An additional factor is in the nature of trial designs, such that it is now relativity commonplace for multiple bioanalytical endpoints to be required to be measured. Here the challenge can be one of a limited amount of biological sample available for these measurements from each subject. Furthermore, if the technologies required to be used to make the measurements are not available in a particular location or at a particular provider, the need for co-ordination and collaboration across and between vendors is an area of potential growth and transformation.
The complexity and the fiscal challenges in obtaining marketing authorizations for new therapies is apparent in what is perceived as a resultant downward trend in the industries productivity is surely going to have an impact on outsourcing trends. The aim of many organizations will still continue to be to control research and development costs, particularly in managing capital expenditure.
Undoubtedly it still remains that a prime motive for any organization to outsource is to maintain productivity where internal resource gaps occur. This may be in personnel, expertise, technology or demands caused by local geographical regulatory and business factors. The model of drug development organizations having all technologies and the concomitant resources and expertise they may require at sometime within their ’in house‘ establishment has gone and are very unlikely to reinstated. These two factors alone will surely drive an increase in amount of outsourcing.
CROs are already responding to this by becoming more innovative, offering services in areas such as discovery support, widening their technology platforms and looking to deliver added value in offerings that stretch wider than traditional bioanalytical support models. Obviously, they will need to remain focused on quality, productivity and cost factors but innovative opportunities clearly exist.
The range of therapeutic agents being developed and researched is clearly much more diverse than in the past. Thus, bioanalytical requirements are now much less predictable. It is no longer the case that the only bioanalytical requirement is to quantify an exogenously dosed small molecule from fixed time point samples. Bioanalysis is now expected and required to cover a range of types of therapeutic agents which are much more diverse than have even been previously. Thus, to meet this diversity, new technology developments are currently and will continue to be made available. However, access to these new technologies and the expert resource required to manage and operate them are as likely to be held in contract organizations as in innovator organizations. Experienced resource with appropriate attributes and expertise is in significant demand.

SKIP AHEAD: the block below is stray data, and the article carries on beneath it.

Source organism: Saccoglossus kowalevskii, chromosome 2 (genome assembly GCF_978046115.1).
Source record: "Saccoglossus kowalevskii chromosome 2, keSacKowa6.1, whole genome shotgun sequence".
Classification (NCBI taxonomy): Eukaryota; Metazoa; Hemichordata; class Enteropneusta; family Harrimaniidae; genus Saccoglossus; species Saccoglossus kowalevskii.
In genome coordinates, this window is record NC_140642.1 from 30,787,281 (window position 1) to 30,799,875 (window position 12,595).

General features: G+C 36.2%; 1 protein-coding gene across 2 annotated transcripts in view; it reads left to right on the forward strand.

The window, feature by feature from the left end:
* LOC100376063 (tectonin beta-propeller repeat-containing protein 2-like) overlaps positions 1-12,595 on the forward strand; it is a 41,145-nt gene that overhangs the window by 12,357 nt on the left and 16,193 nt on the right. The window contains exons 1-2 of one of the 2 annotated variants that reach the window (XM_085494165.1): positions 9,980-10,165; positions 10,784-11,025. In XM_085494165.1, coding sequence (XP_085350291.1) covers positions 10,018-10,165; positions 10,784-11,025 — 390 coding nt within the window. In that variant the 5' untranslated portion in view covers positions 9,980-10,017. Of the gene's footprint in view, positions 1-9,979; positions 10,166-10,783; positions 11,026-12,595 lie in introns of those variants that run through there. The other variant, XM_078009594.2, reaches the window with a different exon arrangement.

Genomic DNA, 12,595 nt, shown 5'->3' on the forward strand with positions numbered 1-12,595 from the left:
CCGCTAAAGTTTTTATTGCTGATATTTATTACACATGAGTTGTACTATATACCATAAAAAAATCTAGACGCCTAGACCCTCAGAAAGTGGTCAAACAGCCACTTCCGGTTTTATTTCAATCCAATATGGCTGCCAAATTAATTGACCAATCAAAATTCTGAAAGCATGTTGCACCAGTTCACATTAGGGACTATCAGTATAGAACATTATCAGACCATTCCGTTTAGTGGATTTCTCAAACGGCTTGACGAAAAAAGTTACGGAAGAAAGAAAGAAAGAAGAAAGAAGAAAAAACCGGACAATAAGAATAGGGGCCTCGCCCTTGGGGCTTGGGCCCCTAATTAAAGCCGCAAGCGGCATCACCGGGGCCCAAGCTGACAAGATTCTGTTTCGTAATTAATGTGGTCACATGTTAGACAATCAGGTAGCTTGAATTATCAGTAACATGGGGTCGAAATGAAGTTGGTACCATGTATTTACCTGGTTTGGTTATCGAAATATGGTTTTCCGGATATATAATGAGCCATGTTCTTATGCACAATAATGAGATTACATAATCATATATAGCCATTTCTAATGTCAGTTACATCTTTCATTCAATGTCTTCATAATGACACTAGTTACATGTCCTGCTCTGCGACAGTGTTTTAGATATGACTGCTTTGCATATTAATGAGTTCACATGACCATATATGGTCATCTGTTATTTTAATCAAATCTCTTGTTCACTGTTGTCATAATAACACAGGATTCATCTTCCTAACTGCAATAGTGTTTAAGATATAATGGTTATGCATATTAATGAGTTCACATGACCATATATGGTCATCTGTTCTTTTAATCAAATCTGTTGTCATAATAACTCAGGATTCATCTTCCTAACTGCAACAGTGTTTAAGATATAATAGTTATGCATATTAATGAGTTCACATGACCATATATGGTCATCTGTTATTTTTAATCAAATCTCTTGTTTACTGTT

Operating models adopted by various organizations towards outsourcing still fundamentally fall into ‘tactical’ or ‘strategic’approaches. The tendency for larger organizations, such as the multi-national pharma companies, to build strategic alliances with similarly sized CROs is continuing to increase rather than decrease. Similarly, the size and diversity of the larger CROs is driving their need to increase the number of strategic alliances to protect and secure their capital investments.
This may well place a greater tension for smaller entities such as biotech start-ups or organizations with niche therapy technologies, particularly where these are in very early development or as more conceptual ideas. These organizations are also much more unlikely to have the breadth of expertise or technology access to cover all elements of even very early therapy developmental needs. The amount of capital expenditure that these innovators can deploy is much more likely to be limited and focused to achieve milestone goals that are more limited. For example, many smaller companies will have business objectives to take therapies only to certain stages of development such as achieving a Phase II proof of concept and then being able to partner or divest the asset. Thus, it is very possible that these organizations will tend to gravitate towards smaller niche providers to solve particular problems rather than build very strategic alliances where much of what could be provided is not of immediate or short term relevance.